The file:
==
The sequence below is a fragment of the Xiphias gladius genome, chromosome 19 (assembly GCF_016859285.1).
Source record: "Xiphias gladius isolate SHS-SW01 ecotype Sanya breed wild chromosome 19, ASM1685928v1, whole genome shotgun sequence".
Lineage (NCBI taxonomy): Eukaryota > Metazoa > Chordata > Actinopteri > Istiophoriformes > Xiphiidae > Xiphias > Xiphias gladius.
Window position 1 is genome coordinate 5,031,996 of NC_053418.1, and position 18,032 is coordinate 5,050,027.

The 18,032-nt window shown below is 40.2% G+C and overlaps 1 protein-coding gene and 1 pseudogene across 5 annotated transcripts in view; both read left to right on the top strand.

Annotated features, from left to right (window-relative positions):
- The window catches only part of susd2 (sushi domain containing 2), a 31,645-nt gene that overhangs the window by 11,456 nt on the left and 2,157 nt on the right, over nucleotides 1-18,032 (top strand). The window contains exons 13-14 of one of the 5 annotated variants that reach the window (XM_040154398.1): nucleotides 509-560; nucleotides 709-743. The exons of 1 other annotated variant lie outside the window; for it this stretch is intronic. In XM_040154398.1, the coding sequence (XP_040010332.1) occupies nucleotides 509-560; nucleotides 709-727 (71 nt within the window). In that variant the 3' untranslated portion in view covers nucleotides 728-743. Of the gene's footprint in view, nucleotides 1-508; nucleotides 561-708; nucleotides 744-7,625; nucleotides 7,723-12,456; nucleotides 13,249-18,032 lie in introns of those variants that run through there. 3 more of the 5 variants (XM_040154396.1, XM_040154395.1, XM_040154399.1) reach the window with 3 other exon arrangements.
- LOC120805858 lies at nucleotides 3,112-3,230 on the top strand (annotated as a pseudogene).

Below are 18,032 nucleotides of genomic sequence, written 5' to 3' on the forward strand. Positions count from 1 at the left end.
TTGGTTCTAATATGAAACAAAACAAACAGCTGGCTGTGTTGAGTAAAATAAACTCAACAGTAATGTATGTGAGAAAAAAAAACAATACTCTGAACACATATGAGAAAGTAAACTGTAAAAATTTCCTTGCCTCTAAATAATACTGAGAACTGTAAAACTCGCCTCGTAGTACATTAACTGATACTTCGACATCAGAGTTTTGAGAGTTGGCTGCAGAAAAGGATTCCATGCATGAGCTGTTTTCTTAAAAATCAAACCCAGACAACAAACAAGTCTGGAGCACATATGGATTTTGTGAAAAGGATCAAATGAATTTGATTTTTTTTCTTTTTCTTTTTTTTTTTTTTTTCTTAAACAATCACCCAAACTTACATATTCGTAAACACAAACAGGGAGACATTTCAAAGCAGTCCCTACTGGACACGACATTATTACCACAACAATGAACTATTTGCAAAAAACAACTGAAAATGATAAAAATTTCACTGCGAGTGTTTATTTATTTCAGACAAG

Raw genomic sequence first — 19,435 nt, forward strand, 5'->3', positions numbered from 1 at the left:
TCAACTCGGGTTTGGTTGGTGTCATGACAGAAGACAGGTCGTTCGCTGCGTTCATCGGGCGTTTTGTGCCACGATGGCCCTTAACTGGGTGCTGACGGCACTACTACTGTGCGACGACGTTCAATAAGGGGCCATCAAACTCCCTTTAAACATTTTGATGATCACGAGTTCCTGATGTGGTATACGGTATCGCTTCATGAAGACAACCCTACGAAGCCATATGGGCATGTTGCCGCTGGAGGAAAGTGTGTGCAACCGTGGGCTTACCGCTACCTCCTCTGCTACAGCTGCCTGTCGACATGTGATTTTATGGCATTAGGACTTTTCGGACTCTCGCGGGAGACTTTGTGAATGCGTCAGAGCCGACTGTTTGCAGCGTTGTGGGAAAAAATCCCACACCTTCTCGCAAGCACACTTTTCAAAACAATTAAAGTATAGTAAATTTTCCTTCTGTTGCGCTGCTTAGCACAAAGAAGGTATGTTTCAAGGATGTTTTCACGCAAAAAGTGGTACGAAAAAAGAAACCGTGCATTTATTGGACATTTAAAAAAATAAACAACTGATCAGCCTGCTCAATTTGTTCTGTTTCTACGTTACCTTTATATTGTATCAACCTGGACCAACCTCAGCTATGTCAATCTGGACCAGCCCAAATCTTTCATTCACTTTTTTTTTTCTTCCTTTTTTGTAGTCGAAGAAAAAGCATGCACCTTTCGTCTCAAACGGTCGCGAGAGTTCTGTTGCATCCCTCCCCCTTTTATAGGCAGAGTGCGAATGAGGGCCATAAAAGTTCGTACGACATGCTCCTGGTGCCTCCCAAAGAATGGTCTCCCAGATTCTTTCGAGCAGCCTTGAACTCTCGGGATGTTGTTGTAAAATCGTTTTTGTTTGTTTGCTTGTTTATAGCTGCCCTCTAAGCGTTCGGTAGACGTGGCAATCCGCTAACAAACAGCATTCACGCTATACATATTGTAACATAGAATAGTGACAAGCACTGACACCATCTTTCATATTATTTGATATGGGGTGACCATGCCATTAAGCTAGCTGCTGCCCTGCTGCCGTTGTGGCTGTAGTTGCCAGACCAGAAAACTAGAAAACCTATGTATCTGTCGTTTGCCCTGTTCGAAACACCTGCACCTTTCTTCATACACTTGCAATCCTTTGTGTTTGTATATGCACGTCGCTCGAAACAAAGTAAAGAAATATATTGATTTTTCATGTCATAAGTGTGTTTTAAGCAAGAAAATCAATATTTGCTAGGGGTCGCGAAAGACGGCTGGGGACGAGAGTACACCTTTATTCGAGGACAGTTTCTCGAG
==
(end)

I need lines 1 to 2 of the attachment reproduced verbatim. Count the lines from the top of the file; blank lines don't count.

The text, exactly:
The sequence below is a fragment of the Xiphias gladius genome, chromosome 19 (assembly GCF_016859285.1).
Source record: "Xiphias gladius isolate SHS-SW01 ecotype Sanya breed wild chromosome 19, ASM1685928v1, whole genome shotgun sequence".